was just so he could remove it
It was his greatest weapon.
And that is why, in this time of corona, when worlds are fragile and time yearns to be redeemed, that we are going to have to call on our better angels to remember us to peace. Until we can hold our loved ones and touch their faces without cloths and barriers, we’re going to have to conjure up a memory, an emotion, a touch.
And maybe a hat….
One night not long ago, as I was quietly finishing up a nightly ritual with my grandson (four drops of lavender oil behind both ears) he happily and sleepily whispered,
“Say the words.”
“You need more lavender?”
“No. Say the words.”
“Yeah. Say the words, Mimi.”
I never realized he was listening to the words.
Blessings and prayers for a good night’s peaceful sleep deliberately wielded with precision. And he smiled himself to sleep.
It is my greatest weapon.
Papa taught me well. If you believe that objects are alive with molecular energy,
then toss Papa’s hat in the ring.
It was brimming with memory.
The girl eventually healed and found herself walking in a quarantine world some forty-two years later, with all of you. How are we sane in this world of no touch?
I submit that what lies within us is much more tangible than what we can actually see and touch. When I remember the fedora and the four thundering whispered words (Dear Gracious Heavenly Father) I feel my grandfather’s touch, swiftly moving through time and space, held in a memory of a room with no view, heard in the footsteps of one-two-three-four and seen in the graceful donning of felt.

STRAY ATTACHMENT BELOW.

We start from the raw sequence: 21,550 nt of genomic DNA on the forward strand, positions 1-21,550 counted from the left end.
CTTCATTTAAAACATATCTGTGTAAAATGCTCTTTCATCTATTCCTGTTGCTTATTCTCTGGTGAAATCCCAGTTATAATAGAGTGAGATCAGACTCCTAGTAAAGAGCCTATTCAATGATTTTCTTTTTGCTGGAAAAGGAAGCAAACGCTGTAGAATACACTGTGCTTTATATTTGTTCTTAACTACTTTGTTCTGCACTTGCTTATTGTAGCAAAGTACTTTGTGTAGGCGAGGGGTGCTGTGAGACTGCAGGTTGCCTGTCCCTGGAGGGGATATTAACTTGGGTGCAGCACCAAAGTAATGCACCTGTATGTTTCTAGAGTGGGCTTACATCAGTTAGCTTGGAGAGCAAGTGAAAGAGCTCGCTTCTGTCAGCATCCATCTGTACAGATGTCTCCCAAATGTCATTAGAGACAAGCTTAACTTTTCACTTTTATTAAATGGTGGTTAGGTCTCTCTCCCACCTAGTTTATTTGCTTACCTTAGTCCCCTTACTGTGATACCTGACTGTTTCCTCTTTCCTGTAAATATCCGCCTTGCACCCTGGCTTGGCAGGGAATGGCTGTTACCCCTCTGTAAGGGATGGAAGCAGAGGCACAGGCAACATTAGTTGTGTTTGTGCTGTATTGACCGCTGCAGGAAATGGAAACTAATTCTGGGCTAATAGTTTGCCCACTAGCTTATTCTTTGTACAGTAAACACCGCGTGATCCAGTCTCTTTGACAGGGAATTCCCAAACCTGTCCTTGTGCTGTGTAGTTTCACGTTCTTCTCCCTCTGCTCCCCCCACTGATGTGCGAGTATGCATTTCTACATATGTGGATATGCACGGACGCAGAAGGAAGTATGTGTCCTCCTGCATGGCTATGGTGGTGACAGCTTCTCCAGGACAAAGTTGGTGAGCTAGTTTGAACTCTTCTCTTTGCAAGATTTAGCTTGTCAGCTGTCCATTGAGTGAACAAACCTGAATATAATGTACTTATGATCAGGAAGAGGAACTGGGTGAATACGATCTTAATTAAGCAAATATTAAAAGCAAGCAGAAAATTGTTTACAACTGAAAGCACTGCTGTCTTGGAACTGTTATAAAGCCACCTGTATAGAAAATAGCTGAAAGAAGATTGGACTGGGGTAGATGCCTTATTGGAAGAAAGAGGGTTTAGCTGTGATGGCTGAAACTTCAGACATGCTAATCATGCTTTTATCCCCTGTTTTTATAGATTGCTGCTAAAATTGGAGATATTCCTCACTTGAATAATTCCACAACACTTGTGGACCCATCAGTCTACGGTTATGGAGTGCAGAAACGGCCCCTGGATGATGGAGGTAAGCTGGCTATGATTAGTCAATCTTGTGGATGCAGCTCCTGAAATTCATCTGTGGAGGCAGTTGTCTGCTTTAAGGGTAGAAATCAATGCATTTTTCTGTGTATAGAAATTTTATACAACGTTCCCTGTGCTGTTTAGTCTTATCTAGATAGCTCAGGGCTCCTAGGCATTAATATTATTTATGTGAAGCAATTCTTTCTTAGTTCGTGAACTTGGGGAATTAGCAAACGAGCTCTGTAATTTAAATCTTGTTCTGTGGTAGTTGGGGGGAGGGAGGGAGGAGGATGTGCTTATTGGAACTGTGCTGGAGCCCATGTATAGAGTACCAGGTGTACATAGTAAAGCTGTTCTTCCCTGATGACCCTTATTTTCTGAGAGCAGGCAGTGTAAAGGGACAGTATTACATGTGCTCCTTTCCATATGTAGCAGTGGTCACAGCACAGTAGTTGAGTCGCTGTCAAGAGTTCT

Because I walked in that presence under Papa’s tweed jacket in the space of our lives, I can still feel safe under the crook of his arm. He only needed four words to reach a place so real its essence travels eons through my memory from quarantine to quarantine. It was the presence, you see, the presence. A place where no separation exists. A place where love can wield peace through barricaded windows.
He taught me how to find it by his example, so that when he couldn’t be with me, I could find it myself.
That is how we teach our children to live in a pandemic.
It may be our first, but it won’t be their last.
Because I remember so vividly the feel and the faithfulness of felt,
I am not alone. I want my grandson to remember the smell of lavender all his life.
I want him to remember the words.
How do you love people through a pandemic when you can’t touch them?
You stand at the door.
Don’t worry. Love will walk right in.
Feel free to continue to post the peace into the coming week. There’s an election I heard of that’s grabbed our attention. We will keep sending out that powerful vibe.